|Fauverie cover by Dragana Nikolic|
Shortlisted for the 2014 TS Eliot Prize
A portfolio of poems from the book won the 2013 Manchester Poetry Prize
The manuscript in progress was awarded an Arts Council England Grant for the Arts
"Pascale Petit's Fauverie is astonishing, one of those books that breaks new ground in how to approach writing about the unwritable." Ruth Padel, London Review Bookshop
The Fauverie of this book is the big-cat house in the Jardin des Plantes
zoo. But the word also evokes the Fauves, 'primitive' painters who used
raw colour straight from the tube. Like The Zoo Father, Petit's
acclaimed second collection, this volume has childhood trauma and a
dying father at its heart, while Paris takes centre stage – a city
savage as the Amazon, haunted by Aramis the black jaguar and a menagerie
of wild animals. Transforming childhood horrors to ultimately mourn a
lost parent, Fauverie redeems the darker forces of human nature while
celebrating the ferocity and grace of endangered species.
“Pascale Petit creates forms and strategies that go beyond common
knowledge of what a poem can or should do; her poetry never behaves
itself or betrays itself; and contemporary British poetry is all the
livelier for it.” David Morley, Magma
“No other British poet I am aware of can match the powerful mythic imagination of Pascale Petit.” Les Murray, Times Literary Supplement Books of the Year
“Our winner was chosen because of the un-reproducible bite of the images, her brilliant understanding of human psycho-drama, the sustained accomplishment of her metaphorical imagination.” Adam O’Riordan, Chair of judges, Manchester Poetry Prize
Arrival of the Electric Eel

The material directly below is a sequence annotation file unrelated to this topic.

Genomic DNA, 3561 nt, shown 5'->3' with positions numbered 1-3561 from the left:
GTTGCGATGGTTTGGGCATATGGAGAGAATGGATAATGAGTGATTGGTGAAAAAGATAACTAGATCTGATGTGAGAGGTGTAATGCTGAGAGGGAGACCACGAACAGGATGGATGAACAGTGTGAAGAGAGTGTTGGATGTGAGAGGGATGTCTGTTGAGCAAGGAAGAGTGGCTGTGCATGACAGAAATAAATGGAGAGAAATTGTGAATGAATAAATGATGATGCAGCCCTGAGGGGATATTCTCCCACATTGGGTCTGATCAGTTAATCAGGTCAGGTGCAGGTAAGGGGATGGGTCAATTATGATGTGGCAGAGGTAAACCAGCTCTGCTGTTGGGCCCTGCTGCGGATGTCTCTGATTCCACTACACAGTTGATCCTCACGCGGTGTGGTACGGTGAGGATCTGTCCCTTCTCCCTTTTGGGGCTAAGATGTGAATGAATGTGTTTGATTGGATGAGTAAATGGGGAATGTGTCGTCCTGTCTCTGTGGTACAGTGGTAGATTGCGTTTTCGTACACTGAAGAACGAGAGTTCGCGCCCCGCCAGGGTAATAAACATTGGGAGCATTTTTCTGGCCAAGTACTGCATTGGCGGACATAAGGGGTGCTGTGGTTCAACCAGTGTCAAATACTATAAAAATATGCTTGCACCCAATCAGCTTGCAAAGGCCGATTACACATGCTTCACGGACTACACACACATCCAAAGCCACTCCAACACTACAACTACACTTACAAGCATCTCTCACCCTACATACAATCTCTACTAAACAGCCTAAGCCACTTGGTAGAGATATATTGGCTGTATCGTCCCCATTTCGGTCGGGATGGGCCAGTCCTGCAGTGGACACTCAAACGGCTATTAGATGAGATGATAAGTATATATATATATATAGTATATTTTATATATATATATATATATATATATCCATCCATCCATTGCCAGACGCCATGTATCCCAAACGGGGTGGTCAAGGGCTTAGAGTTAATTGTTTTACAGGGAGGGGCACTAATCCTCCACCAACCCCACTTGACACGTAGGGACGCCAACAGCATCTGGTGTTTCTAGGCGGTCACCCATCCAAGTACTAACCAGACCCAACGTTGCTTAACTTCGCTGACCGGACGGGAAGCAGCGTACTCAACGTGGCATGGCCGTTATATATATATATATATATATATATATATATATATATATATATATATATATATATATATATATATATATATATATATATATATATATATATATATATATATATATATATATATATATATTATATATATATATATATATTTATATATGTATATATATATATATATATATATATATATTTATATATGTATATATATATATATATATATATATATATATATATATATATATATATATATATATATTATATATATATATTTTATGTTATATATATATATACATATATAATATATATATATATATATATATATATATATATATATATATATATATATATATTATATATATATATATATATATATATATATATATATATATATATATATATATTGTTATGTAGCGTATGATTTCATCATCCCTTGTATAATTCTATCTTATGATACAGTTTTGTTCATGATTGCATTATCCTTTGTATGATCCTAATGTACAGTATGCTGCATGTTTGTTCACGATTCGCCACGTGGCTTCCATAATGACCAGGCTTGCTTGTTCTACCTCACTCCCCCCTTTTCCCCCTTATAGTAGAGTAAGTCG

Each time I open it I feel like a Matsés girl
handed a parcel at the end of her seclusion,
my face pierced by jaguar whiskers
to make me brave.
I know what's inside – that I must
unwrap the envelope of leaves
until all that's left
squirming in my hands
is an electric eel.
The positive head, the negative tail,
the rows of batteries under the skin,
the small, almost blind eyes.
The day turns murky again,
I'm wading through the bottom of my life
when my father's letter arrives. And keeps on arriving.
The charged fibres of paper
against my shaking fingers,
the thin electroplates of ink.
The messenger drags me up to the surface
to gulp air then flicks its anal fin.
Never before has a letter been so heavy,
growing to two metres in my room,
the address, the phone number, then the numbness –
I know you must be surprised, it says,
but I will die soon and want to make contact.
Black Jaguar at Twilight
He seems to have sucked
the whole Amazon
into his being, the storm-
clouds of rosettes
through a bronze dusk.
I've been there, sheltered
under the buttress
of a giant, felt
the air around me –
its muscles tense,
as I stumbled
through dense fur,
my father's tongue
wet on my neck
as I fell into a gulch,
the blackout of his mouth.
And when I woke
I thought I heard
the jungle cough – this jungle,
the jaguar safe
behind bars. I lean over
and touch his cage – his glance
grazes me like an arrow.
Sleeping Black Jaguar
A solar eclipse – his fur
seems to veil light,
of black rosettes
a zoo of sub-atoms
I try to tame –
tritium, lepton, anti-proton.
as if smashed inside
a particle accelerator.
But it's just Aramis sleeping,
twitching himself back
to the jungle, where he leaps
into the pool of a spiral
galaxy, to catch a fish.
Later, the keeper tells me
Aramis has had surgery
where his hank of beef
was lodged. But
what vet could take
a scalpel to this
What hand could shave
that pelt, to probe
of dark matter, untwist
together again, only
to return him to a cage?
A Tray of Frozen Songbirds
For our last meal together
my father takes out of the freezer
a tray of frozen songbirds.
He's saved them up, these delicacies
with ice crystals in their beaks,
wings stuck to ribcages.
There are skylarks, blackbirds, doves.
He tells me how some were plucked
while still alive,
about the mist net at dawn,
how one nightingale was thrust
into a sack of discarded heads
and cried, then the poacher licked
the sticky lime from its plumes
tenderly, before slitting its throat.
He pours champagne as if it's
the river of life.
We eat like two drunks
woken from dreams of flying,
me on his lap, singing the song
I've just learnt at school – Alouette,
gentille alouette, alouette je te plumerai.